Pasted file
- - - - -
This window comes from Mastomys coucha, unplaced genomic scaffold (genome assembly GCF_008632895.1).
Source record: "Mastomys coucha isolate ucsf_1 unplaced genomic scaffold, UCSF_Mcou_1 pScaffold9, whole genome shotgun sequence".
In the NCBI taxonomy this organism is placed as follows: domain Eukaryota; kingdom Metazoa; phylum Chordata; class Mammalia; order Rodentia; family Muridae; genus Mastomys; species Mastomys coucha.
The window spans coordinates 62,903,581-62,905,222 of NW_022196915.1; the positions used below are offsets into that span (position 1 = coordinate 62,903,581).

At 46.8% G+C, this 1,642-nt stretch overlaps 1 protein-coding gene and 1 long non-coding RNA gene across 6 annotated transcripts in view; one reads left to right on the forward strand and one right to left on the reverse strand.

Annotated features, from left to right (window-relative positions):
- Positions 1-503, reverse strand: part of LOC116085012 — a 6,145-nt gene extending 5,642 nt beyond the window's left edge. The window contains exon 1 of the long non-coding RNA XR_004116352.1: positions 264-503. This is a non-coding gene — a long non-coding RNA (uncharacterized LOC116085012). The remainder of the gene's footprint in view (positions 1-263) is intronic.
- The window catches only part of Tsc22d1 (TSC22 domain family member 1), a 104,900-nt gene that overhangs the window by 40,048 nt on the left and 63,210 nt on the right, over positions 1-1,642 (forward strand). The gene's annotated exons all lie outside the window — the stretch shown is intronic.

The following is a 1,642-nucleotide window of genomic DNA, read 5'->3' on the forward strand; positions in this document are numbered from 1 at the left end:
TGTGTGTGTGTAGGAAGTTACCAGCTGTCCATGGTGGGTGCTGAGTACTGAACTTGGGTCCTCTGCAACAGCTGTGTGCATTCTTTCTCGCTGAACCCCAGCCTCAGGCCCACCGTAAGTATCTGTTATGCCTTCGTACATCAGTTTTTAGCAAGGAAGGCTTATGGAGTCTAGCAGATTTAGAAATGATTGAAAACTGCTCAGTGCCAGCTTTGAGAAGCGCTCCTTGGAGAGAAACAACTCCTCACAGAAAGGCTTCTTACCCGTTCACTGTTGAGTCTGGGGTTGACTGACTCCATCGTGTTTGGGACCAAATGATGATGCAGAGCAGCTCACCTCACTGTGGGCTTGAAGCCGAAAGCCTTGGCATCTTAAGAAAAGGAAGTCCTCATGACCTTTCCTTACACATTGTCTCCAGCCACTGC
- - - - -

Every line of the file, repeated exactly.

This window comes from Mastomys coucha, unplaced genomic scaffold (genome assembly GCF_008632895.1).
Source record: "Mastomys coucha isolate ucsf_1 unplaced genomic scaffold, UCSF_Mcou_1 pScaffold9, whole genome shotgun sequence".
In the NCBI taxonomy this organism is placed as follows: domain Eukaryota; kingdom Metazoa; phylum Chordata; class Mammalia; order Rodentia; family Muridae; genus Mastomys; species Mastomys coucha.
The window spans coordinates 62,903,581-62,905,222 of NW_022196915.1; the positions used below are offsets into that span (position 1 = coordinate 62,903,581).

At 46.8% G+C, this 1,642-nt stretch overlaps 1 protein-coding gene and 1 long non-coding RNA gene across 6 annotated transcripts in view; one reads left to right on the forward strand and one right to left on the reverse strand.

Annotated features, from left to right (window-relative positions):
- Positions 1-503, reverse strand: part of LOC116085012 — a 6,145-nt gene extending 5,642 nt beyond the window's left edge. The window contains exon 1 of the long non-coding RNA XR_004116352.1: positions 264-503. This is a non-coding gene — a long non-coding RNA (uncharacterized LOC116085012). The remainder of the gene's footprint in view (positions 1-263) is intronic.
- The window catches only part of Tsc22d1 (TSC22 domain family member 1), a 104,900-nt gene that overhangs the window by 40,048 nt on the left and 63,210 nt on the right, over positions 1-1,642 (forward strand). The gene's annotated exons all lie outside the window — the stretch shown is intronic.

The following is a 1,642-nucleotide window of genomic DNA, read 5'->3' on the forward strand; positions in this document are numbered from 1 at the left end:
TGTGTGTGTGTAGGAAGTTACCAGCTGTCCATGGTGGGTGCTGAGTACTGAACTTGGGTCCTCTGCAACAGCTGTGTGCATTCTTTCTCGCTGAACCCCAGCCTCAGGCCCACCGTAAGTATCTGTTATGCCTTCGTACATCAGTTTTTAGCAAGGAAGGCTTATGGAGTCTAGCAGATTTAGAAATGATTGAAAACTGCTCAGTGCCAGCTTTGAGAAGCGCTCCTTGGAGAGAAACAACTCCTCACAGAAAGGCTTCTTACCCGTTCACTGTTGAGTCTGGGGTTGACTGACTCCATCGTGTTTGGGACCAAATGATGATGCAGAGCAGCTCACCTCACTGTGGGCTTGAAGCCGAAAGCCTTGGCATCTTAAGAAAAGGAAGTCCTCATGACCTTTCCTTACACATTGTCTCCAGCCACTGC